I walked with the girls up the stairs to the Nuristani Room. Dozens of the wooden statues lined the walls, while Turkoman jewelry - often seen in the local Kabul bazaars - sat in the central display cases. With the ongoing war in Afghanistan, the National Museum staff was primarily concerned with the safety of the collections. Without a proper security system, the museum was not equipped to house the country's rarest antiquities, including the Bactrian Gold, which was on a round-the-world tour sponsored by the National Geographic Society.
A couple months later I helped the museum staff open the 'Rescued Treasures' exhibition in collaboration with the British Embassy and the British Museum. The reception was packed with Afghan and expat VIP's as the British Ambassador made his opening remarks.
Several days later, while I once again wandered the near-empty halls of the museum, I came across one of the museum employees. "What do you think of the new exhibition?" I asked.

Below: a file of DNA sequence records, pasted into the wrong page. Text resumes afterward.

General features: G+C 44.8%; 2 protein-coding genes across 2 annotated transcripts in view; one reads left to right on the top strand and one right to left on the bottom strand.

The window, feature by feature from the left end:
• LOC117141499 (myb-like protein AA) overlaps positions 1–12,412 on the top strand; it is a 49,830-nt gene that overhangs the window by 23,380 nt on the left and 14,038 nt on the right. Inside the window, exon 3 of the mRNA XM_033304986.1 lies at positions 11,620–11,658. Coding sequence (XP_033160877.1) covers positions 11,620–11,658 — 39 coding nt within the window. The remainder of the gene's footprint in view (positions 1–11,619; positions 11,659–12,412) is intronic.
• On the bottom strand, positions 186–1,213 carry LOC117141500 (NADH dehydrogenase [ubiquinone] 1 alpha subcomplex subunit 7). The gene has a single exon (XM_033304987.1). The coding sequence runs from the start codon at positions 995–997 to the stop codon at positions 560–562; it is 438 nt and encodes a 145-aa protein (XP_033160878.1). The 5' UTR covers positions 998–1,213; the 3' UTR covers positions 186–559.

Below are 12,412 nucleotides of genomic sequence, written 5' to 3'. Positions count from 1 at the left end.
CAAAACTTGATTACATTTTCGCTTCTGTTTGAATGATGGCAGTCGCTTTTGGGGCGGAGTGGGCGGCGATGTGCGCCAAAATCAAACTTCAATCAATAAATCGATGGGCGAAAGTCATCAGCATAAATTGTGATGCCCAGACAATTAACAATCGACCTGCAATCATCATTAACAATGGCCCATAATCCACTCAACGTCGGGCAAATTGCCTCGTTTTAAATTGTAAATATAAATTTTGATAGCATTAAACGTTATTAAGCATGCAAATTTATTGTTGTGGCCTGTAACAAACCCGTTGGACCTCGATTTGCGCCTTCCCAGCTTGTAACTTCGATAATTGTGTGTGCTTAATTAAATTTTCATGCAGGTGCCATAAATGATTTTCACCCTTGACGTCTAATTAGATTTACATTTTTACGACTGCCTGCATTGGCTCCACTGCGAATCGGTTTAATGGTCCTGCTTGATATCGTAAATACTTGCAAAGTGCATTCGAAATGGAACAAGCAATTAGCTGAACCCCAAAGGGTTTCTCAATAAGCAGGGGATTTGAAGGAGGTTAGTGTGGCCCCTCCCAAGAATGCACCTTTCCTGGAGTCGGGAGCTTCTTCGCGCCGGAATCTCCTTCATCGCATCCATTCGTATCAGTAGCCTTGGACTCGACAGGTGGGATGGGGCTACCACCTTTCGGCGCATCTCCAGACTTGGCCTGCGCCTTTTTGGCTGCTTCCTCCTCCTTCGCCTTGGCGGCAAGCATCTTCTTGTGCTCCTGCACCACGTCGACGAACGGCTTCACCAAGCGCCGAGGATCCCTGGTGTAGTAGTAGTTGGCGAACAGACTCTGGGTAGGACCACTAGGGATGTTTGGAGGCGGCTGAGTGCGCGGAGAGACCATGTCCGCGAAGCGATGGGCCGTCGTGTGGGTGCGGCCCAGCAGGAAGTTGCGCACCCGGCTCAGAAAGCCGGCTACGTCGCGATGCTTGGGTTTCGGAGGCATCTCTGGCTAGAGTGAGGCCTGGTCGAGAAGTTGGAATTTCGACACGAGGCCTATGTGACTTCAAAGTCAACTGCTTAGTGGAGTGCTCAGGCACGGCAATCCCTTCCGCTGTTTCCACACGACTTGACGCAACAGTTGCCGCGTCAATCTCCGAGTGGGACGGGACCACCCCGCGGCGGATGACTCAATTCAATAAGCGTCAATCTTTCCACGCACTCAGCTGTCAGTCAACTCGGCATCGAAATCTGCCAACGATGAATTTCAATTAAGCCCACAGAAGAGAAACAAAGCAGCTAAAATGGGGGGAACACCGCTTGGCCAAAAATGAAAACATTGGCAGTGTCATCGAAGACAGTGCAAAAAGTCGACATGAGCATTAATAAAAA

"It's good. We have a few more people coming to the museum each day."
Given that the museum managed to stay open at all for visitors while the war in Afghanistan approached its thirty-first year, struck me as a good thing too.
"It gives us hope for a future when there is no war in Afghanistan and visitors come regularly to the museum."
Joanie Meharry is a scholar in Islamic and Middle Eastern Studies. She lived in Kabul in 2009 while recording the recent history of the National Museum of Afghanistan for The Aga Khan Trust for Culture and a MSc with the University of Edinburgh. She currently divides her time between Afghanistan and the United Kingdom.